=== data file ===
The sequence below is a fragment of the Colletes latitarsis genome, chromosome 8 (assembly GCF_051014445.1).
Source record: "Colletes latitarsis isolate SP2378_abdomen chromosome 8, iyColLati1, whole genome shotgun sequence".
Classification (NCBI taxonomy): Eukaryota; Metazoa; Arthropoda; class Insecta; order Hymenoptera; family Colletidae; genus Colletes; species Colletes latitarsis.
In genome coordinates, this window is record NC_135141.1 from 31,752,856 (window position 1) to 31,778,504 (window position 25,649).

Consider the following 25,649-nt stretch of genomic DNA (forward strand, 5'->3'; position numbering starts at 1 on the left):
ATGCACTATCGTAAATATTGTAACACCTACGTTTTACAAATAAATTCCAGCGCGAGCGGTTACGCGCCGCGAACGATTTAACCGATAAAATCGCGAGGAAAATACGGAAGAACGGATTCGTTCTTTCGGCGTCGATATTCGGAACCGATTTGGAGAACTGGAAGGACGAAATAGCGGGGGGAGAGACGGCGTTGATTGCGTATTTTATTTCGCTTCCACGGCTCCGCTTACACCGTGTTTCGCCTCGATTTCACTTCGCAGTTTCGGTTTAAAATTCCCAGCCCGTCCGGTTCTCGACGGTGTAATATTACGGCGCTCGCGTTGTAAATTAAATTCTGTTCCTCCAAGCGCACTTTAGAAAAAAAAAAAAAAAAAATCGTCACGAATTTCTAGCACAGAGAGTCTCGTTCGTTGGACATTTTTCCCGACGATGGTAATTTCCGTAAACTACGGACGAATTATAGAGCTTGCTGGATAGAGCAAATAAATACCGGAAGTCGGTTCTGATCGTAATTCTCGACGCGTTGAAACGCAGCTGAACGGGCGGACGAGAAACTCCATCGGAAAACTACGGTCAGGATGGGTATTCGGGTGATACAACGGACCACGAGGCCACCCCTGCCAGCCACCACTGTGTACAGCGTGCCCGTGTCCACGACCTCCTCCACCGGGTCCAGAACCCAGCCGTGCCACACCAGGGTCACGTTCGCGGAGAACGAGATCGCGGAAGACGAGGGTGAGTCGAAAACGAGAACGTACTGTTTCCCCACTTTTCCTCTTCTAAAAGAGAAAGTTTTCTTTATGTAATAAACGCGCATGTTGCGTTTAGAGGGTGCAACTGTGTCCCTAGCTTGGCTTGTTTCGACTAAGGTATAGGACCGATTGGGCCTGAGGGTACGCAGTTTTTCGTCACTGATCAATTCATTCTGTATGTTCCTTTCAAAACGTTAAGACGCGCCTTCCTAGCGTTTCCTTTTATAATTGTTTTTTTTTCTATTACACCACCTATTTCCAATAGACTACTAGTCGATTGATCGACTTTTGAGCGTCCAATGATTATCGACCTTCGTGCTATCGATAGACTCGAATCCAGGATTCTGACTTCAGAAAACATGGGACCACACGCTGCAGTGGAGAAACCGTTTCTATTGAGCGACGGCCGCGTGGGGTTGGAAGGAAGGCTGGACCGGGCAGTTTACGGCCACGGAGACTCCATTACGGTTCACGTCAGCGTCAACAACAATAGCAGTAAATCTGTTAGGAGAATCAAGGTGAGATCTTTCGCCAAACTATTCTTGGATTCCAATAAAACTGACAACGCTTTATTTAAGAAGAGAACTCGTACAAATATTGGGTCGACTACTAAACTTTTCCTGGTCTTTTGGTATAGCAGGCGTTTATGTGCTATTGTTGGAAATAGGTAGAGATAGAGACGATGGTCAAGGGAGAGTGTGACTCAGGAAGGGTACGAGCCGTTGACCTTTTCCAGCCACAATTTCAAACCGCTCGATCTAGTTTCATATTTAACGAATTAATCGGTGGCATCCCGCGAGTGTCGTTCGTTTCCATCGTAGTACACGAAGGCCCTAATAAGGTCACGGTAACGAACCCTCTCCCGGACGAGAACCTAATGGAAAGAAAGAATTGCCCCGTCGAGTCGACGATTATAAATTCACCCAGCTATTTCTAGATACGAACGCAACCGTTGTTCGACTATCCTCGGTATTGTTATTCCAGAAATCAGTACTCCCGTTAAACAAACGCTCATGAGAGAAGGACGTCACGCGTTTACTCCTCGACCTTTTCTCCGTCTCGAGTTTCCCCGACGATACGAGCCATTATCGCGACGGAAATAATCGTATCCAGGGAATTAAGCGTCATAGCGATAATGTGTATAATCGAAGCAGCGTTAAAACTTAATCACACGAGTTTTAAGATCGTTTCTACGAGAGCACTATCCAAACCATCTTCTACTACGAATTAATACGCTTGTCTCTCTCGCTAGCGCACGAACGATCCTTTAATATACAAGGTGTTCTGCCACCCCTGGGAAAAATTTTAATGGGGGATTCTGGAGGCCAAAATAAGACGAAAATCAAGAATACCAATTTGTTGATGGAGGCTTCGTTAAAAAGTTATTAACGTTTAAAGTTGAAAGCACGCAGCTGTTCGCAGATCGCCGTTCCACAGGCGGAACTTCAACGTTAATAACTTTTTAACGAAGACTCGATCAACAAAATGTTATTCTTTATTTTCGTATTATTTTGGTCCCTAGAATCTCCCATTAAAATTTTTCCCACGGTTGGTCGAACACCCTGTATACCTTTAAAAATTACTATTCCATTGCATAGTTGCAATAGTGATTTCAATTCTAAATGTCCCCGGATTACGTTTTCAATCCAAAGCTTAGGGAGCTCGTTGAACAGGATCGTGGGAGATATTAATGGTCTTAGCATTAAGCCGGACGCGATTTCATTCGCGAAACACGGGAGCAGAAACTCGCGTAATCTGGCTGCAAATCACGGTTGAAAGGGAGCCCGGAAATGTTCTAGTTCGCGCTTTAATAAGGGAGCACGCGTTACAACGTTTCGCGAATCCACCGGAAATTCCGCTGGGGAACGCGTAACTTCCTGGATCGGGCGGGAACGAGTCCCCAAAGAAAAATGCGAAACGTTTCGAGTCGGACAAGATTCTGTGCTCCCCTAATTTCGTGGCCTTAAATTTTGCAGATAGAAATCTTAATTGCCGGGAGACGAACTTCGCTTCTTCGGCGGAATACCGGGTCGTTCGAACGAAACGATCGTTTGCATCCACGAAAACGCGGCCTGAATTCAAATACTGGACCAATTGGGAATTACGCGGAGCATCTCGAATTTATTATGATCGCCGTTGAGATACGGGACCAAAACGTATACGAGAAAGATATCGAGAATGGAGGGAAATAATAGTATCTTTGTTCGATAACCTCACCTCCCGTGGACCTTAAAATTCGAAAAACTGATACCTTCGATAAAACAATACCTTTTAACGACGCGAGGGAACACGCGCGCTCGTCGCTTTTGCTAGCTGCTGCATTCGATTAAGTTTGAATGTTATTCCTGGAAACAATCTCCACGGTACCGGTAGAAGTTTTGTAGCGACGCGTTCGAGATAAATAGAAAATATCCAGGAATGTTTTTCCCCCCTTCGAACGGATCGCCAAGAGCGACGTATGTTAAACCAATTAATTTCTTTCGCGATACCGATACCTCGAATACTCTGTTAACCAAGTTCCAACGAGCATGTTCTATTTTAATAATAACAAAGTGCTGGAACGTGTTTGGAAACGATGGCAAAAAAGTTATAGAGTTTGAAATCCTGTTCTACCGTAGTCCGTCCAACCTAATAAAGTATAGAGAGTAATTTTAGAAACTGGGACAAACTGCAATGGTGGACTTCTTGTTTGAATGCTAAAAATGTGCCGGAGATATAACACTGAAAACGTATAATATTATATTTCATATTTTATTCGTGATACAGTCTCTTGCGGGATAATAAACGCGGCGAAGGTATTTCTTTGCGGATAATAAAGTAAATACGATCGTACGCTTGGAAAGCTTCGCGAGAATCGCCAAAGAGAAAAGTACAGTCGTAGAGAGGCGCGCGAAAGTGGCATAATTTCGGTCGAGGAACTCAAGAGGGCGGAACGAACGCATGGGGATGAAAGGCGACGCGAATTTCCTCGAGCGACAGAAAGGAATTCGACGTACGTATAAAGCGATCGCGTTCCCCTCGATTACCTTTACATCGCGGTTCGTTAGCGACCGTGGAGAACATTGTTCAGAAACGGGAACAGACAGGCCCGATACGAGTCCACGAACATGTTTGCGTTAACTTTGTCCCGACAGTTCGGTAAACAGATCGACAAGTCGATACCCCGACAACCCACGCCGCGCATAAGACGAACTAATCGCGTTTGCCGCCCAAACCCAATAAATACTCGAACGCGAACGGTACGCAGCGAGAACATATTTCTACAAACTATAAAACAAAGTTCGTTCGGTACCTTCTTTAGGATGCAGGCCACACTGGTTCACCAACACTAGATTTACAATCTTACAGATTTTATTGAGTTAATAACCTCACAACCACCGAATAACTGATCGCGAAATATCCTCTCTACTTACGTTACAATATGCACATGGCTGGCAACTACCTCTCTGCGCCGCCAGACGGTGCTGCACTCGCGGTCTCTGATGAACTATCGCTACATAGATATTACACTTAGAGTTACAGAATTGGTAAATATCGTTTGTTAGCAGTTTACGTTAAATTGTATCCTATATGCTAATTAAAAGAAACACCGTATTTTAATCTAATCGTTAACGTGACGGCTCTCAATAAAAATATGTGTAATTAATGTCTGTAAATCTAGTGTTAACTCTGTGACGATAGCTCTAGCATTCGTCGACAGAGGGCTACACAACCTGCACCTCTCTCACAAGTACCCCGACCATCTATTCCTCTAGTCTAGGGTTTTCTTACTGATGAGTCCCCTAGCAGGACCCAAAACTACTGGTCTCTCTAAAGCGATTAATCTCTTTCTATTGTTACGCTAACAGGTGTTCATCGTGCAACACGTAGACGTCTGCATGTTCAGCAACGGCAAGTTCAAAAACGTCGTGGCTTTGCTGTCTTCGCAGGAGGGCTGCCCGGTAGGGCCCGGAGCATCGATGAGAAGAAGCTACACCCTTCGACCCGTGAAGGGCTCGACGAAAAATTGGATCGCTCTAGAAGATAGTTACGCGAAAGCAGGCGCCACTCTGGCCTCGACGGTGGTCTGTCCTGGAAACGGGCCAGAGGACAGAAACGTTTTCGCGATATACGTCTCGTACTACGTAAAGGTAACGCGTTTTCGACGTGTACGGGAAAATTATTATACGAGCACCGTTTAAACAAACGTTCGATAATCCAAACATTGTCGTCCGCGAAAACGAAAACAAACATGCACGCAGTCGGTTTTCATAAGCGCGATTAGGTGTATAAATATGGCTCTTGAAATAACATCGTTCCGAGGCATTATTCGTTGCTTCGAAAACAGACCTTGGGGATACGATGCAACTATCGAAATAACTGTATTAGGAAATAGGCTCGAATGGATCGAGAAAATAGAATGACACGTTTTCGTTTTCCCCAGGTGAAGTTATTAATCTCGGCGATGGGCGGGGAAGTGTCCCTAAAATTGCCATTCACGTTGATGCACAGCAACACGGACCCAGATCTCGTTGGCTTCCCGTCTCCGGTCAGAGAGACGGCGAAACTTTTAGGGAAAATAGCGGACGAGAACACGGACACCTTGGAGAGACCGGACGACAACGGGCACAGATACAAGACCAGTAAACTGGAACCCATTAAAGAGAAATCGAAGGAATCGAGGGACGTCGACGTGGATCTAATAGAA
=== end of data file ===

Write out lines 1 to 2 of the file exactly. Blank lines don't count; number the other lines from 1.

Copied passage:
The sequence below is a fragment of the Colletes latitarsis genome, chromosome 8 (assembly GCF_051014445.1).
Source record: "Colletes latitarsis isolate SP2378_abdomen chromosome 8, iyColLati1, whole genome shotgun sequence".